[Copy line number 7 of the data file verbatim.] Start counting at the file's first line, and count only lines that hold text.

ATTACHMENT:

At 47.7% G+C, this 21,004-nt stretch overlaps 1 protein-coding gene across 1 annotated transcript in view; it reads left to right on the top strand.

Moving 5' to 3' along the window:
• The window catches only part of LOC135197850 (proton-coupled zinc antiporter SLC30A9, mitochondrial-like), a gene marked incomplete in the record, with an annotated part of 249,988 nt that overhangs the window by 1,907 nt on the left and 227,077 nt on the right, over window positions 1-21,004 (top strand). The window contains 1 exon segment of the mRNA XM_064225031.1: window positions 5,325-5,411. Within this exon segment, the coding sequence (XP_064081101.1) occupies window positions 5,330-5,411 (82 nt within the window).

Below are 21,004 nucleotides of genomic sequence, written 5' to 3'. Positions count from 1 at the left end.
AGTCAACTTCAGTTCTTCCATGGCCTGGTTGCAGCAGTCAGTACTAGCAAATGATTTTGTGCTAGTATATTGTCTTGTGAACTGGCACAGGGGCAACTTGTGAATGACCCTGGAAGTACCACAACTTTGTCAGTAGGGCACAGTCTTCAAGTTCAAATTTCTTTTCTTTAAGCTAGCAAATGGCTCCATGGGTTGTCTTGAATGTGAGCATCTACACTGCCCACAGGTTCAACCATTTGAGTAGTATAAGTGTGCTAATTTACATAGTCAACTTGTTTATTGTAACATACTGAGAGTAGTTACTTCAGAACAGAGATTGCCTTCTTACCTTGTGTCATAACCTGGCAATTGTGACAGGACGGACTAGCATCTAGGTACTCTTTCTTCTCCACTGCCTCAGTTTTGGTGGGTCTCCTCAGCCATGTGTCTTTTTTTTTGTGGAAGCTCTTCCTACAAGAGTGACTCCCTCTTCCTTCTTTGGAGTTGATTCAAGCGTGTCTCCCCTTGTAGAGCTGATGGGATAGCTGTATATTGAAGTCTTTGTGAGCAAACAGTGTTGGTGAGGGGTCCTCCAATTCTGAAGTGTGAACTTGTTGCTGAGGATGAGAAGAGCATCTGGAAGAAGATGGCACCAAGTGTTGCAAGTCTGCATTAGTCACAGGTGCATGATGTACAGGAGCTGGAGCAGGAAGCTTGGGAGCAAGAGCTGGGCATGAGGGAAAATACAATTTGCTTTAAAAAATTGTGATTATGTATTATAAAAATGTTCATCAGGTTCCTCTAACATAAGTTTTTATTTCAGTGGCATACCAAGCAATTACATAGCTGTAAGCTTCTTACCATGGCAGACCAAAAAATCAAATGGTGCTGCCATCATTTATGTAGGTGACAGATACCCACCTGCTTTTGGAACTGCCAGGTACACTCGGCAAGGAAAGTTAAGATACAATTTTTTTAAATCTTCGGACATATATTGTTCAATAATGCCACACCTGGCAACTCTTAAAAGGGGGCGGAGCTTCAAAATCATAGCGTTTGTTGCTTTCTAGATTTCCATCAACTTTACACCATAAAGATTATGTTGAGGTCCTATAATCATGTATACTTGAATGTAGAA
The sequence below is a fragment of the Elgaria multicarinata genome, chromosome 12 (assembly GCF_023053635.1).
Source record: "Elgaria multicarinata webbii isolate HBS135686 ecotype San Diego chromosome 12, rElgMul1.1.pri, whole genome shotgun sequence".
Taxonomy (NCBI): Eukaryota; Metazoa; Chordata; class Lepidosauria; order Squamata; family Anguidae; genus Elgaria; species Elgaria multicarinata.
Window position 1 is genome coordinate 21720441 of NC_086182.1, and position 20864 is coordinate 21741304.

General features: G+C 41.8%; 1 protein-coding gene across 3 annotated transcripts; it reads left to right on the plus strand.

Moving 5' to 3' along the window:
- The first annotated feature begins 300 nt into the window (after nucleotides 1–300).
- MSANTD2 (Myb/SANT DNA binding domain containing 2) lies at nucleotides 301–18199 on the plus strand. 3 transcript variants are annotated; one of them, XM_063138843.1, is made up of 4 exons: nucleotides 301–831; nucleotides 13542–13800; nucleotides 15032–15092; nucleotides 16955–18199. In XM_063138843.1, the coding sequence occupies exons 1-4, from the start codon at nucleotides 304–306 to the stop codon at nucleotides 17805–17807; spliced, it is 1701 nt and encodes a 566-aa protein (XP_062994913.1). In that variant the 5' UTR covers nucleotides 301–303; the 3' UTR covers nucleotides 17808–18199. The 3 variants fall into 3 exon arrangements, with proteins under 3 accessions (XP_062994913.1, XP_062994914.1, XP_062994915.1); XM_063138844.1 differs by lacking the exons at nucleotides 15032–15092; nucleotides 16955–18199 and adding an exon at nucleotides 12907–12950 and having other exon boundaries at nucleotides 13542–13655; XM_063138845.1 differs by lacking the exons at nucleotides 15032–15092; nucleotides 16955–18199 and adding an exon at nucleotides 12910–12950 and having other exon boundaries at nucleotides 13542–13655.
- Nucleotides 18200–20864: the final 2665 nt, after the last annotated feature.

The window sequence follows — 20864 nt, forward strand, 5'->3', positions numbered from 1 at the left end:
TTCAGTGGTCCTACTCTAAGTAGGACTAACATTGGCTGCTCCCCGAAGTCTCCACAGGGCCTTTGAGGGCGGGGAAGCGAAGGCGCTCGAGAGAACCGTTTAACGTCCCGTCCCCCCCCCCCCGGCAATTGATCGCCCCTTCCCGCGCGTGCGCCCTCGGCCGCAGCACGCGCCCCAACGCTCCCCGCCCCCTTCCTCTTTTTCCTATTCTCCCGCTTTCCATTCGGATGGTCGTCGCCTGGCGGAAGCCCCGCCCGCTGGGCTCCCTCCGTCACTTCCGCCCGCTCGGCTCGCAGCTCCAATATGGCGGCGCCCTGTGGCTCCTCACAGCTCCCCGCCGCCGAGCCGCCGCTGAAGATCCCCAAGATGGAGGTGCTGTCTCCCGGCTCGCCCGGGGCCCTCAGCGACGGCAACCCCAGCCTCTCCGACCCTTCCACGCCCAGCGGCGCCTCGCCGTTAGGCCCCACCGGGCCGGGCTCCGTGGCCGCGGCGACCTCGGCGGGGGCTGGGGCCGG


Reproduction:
Source record: "Elgaria multicarinata webbii isolate HBS135686 ecotype San Diego chromosome 12, rElgMul1.1.pri, whole genome shotgun sequence".